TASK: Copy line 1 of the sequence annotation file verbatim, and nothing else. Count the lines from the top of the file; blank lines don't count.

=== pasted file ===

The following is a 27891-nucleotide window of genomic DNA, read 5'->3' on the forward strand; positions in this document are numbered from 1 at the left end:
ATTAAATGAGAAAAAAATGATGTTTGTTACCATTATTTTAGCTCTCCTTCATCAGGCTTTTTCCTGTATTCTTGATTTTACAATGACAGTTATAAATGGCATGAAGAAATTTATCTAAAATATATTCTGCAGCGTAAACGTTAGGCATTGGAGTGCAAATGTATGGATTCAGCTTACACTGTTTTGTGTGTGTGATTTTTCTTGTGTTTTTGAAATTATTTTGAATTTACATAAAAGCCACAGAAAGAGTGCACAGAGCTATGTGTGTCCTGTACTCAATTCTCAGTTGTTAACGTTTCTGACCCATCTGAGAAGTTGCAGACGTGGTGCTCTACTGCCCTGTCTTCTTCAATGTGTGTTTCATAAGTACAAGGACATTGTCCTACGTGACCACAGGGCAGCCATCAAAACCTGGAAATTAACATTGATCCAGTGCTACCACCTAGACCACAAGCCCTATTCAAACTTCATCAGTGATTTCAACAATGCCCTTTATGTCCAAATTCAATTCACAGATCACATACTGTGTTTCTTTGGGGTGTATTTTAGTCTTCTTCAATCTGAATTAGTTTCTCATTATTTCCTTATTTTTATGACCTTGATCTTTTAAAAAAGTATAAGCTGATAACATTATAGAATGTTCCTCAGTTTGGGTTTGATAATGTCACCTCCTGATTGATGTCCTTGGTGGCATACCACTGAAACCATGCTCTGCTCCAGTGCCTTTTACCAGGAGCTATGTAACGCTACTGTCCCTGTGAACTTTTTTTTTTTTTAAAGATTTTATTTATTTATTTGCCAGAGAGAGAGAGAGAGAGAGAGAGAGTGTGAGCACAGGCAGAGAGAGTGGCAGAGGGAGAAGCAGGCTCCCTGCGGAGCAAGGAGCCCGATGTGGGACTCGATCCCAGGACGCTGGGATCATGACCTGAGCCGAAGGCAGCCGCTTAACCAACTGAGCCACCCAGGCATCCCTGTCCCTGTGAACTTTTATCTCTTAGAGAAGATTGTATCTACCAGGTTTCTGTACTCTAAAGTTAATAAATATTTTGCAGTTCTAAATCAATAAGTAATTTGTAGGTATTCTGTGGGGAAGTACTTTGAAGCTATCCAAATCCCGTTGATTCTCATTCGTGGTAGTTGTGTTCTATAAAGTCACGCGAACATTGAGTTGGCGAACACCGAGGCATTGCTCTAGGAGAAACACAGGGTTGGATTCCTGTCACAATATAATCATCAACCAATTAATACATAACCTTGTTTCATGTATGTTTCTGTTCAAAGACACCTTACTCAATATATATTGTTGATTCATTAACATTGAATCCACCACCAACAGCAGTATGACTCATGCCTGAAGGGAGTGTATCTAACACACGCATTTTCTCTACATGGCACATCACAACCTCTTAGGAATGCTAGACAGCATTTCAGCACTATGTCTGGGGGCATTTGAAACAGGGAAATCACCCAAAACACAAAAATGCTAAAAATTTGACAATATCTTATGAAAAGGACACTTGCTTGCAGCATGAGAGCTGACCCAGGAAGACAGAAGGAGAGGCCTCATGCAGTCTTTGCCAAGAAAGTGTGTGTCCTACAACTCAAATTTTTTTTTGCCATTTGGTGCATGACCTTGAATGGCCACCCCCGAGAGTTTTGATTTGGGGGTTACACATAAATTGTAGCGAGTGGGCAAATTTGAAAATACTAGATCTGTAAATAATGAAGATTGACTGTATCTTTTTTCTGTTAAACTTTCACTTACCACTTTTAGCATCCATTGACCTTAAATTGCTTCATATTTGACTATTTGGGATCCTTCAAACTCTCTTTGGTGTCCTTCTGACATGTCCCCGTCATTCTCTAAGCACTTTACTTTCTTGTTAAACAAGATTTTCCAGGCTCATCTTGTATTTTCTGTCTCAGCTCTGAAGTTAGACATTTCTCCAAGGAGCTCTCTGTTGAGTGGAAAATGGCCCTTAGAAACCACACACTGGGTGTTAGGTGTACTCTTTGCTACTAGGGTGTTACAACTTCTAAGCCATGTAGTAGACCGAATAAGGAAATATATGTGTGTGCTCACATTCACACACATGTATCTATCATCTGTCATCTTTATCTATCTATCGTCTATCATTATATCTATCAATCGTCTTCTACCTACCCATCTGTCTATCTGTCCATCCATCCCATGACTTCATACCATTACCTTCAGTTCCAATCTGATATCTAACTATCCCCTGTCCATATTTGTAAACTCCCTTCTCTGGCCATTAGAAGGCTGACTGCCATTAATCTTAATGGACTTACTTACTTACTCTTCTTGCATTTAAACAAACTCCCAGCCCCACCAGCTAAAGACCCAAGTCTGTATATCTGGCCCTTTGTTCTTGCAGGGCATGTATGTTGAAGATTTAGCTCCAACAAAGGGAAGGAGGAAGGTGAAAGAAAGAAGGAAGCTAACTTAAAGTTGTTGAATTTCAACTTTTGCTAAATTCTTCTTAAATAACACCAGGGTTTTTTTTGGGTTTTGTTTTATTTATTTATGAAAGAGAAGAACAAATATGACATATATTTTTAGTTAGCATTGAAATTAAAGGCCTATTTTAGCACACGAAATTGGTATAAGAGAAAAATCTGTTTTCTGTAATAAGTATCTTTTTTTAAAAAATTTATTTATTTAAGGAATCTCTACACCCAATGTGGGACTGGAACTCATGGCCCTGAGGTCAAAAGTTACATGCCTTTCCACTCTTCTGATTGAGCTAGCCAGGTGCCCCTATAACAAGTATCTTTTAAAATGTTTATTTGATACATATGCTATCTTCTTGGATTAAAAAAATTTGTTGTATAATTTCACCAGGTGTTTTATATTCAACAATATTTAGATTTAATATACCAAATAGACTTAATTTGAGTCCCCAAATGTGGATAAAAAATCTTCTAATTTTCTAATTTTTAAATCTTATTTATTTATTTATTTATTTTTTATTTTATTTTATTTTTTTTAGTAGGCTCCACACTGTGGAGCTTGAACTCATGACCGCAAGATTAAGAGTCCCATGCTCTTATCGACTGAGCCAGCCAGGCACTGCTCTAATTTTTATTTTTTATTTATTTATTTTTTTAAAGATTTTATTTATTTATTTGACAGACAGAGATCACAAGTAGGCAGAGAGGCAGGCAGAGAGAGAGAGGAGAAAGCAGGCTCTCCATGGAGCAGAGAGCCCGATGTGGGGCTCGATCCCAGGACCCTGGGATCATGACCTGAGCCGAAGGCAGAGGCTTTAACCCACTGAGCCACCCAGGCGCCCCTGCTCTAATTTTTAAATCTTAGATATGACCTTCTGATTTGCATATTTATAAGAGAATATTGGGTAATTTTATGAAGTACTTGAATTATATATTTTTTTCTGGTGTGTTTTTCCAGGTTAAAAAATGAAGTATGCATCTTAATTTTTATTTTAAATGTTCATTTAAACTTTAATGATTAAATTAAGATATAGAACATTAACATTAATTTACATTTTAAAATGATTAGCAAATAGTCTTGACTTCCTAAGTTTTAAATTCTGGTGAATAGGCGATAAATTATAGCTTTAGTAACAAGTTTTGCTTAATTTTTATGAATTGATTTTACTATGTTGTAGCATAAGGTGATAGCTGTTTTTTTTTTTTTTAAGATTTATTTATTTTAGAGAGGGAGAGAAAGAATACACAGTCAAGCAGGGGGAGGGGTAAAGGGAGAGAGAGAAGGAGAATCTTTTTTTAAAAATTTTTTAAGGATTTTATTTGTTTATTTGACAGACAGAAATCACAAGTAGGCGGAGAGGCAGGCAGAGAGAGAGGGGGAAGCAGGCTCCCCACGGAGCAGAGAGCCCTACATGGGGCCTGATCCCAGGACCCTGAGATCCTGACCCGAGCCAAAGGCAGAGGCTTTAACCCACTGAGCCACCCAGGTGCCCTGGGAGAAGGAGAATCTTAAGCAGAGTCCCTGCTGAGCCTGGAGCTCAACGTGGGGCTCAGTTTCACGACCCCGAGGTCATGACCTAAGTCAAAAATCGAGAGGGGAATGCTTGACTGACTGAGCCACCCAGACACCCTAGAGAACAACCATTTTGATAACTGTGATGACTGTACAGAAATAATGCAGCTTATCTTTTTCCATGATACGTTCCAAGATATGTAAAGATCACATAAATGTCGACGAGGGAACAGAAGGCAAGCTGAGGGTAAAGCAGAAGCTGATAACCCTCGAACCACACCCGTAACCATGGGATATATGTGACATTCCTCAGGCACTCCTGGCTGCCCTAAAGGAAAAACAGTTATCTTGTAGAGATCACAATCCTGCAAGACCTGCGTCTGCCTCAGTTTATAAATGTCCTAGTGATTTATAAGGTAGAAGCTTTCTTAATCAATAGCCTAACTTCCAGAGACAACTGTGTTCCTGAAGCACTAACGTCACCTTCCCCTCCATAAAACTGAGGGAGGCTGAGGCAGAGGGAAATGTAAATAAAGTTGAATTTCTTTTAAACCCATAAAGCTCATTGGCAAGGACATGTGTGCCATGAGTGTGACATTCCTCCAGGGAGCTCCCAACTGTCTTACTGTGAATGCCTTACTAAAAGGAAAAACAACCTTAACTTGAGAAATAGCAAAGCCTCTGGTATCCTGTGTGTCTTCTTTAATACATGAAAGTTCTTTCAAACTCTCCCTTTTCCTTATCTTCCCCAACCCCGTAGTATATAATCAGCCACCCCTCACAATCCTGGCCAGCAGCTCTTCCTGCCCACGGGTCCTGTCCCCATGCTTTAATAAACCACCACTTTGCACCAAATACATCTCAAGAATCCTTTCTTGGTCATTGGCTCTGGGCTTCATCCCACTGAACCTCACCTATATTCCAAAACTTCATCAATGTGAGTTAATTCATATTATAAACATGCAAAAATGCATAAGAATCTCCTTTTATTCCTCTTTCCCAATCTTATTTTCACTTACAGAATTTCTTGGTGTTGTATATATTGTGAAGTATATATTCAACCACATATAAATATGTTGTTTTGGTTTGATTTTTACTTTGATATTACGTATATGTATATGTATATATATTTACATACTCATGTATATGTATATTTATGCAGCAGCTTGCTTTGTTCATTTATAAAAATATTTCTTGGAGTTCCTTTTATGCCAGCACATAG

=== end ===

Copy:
The following is a 27891-nucleotide window of genomic DNA, read 5'->3' on the forward strand; positions in this document are numbered from 1 at the left end: